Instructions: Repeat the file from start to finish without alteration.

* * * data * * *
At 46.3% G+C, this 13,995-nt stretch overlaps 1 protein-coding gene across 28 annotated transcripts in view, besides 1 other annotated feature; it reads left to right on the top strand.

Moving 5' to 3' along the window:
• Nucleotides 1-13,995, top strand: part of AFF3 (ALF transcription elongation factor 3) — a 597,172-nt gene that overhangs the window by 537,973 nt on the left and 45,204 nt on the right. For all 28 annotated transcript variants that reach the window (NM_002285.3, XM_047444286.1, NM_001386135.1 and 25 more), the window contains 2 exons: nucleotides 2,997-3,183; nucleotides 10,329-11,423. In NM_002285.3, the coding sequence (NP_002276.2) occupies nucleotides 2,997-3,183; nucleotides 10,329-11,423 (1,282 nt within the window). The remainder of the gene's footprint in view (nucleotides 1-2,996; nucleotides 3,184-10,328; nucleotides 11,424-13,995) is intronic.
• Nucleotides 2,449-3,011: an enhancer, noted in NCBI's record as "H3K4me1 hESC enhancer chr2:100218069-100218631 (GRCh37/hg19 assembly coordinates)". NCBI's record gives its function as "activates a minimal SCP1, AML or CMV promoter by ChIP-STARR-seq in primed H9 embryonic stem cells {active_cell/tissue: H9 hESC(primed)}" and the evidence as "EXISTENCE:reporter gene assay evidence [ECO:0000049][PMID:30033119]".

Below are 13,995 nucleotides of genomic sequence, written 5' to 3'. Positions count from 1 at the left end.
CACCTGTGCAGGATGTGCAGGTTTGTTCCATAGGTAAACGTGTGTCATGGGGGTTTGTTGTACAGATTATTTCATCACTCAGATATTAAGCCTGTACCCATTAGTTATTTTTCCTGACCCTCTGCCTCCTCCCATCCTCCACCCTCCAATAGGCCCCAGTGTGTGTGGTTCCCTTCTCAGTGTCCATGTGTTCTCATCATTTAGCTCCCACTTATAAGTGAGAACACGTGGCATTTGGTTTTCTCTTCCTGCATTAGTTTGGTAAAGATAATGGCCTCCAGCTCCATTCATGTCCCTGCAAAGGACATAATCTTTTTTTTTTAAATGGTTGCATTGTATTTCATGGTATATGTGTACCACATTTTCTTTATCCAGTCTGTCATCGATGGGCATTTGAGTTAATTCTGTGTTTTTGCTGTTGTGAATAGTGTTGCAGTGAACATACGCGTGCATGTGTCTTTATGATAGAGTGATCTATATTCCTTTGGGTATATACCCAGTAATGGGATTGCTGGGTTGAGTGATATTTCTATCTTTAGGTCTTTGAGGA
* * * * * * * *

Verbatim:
At 46.3% G+C, this 13,995-nt stretch overlaps 1 protein-coding gene across 28 annotated transcripts in view, besides 1 other annotated feature; it reads left to right on the top strand.

Moving 5' to 3' along the window:
• Nucleotides 1-13,995, top strand: part of AFF3 (ALF transcription elongation factor 3) — a 597,172-nt gene that overhangs the window by 537,973 nt on the left and 45,204 nt on the right. For all 28 annotated transcript variants that reach the window (NM_002285.3, XM_047444286.1, NM_001386135.1 and 25 more), the window contains 2 exons: nucleotides 2,997-3,183; nucleotides 10,329-11,423. In NM_002285.3, the coding sequence (NP_002276.2) occupies nucleotides 2,997-3,183; nucleotides 10,329-11,423 (1,282 nt within the window). The remainder of the gene's footprint in view (nucleotides 1-2,996; nucleotides 3,184-10,328; nucleotides 11,424-13,995) is intronic.
• Nucleotides 2,449-3,011: an enhancer, noted in NCBI's record as "H3K4me1 hESC enhancer chr2:100218069-100218631 (GRCh37/hg19 assembly coordinates)". NCBI's record gives its function as "activates a minimal SCP1, AML or CMV promoter by ChIP-STARR-seq in primed H9 embryonic stem cells {active_cell/tissue: H9 hESC(primed)}" and the evidence as "EXISTENCE:reporter gene assay evidence [ECO:0000049][PMID:30033119]".

Below are 13,995 nucleotides of genomic sequence, written 5' to 3'. Positions count from 1 at the left end.
CACCTGTGCAGGATGTGCAGGTTTGTTCCATAGGTAAACGTGTGTCATGGGGGTTTGTTGTACAGATTATTTCATCACTCAGATATTAAGCCTGTACCCATTAGTTATTTTTCCTGACCCTCTGCCTCCTCCCATCCTCCACCCTCCAATAGGCCCCAGTGTGTGTGGTTCCCTTCTCAGTGTCCATGTGTTCTCATCATTTAGCTCCCACTTATAAGTGAGAACACGTGGCATTTGGTTTTCTCTTCCTGCATTAGTTTGGTAAAGATAATGGCCTCCAGCTCCATTCATGTCCCTGCAAAGGACATAATCTTTTTTTTTTAAATGGTTGCATTGTATTTCATGGTATATGTGTACCACATTTTCTTTATCCAGTCTGTCATCGATGGGCATTTGAGTTAATTCTGTGTTTTTGCTGTTGTGAATAGTGTTGCAGTGAACATACGCGTGCATGTGTCTTTATGATAGAGTGATCTATATTCCTTTGGGTATATACCCAGTAATGGGATTGCTGGGTTGAGTGATATTTCTATCTTTAGGTCTTTGAGGA